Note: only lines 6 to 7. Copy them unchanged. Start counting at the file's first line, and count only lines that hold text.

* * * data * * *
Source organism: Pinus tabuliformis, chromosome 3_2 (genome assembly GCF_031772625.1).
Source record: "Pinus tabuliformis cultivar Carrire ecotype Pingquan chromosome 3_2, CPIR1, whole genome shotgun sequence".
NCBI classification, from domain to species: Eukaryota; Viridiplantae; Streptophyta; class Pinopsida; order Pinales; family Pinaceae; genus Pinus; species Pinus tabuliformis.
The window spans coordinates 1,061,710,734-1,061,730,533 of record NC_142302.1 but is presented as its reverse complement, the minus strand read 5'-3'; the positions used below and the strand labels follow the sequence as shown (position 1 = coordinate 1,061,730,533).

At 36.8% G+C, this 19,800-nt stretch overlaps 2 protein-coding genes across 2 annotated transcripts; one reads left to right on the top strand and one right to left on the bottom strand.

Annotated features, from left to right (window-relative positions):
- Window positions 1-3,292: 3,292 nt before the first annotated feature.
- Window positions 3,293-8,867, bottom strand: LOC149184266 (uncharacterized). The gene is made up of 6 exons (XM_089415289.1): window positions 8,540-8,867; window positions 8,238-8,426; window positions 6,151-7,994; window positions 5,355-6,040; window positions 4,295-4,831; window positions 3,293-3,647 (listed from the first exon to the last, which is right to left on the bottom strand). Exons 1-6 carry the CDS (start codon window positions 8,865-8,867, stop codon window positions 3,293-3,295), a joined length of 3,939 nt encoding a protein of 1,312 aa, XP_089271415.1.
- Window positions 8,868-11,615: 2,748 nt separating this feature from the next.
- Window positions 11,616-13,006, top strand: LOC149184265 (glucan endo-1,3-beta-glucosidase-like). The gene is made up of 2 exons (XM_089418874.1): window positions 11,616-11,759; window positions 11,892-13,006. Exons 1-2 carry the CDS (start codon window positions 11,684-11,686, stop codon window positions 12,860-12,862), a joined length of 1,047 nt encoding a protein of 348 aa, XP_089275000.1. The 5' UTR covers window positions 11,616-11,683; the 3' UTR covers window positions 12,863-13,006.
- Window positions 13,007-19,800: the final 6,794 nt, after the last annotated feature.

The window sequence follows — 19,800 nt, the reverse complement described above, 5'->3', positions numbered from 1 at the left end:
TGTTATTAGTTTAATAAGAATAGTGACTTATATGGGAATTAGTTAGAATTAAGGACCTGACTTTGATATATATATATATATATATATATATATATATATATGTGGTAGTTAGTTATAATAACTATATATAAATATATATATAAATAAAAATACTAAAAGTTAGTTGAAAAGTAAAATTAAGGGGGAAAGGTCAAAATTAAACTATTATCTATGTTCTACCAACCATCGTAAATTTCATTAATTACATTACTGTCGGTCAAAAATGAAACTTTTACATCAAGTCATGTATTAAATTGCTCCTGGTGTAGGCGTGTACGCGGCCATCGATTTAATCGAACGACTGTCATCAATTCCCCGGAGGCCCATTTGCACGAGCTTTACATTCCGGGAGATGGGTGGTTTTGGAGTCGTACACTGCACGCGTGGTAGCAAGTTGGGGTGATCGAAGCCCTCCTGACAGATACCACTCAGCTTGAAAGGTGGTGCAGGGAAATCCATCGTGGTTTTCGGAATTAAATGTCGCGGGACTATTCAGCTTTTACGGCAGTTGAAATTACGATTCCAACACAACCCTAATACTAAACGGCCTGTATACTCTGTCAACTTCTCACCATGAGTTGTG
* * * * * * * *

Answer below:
Annotated features, from left to right (window-relative positions):
- Window positions 1-3,292: 3,292 nt before the first annotated feature.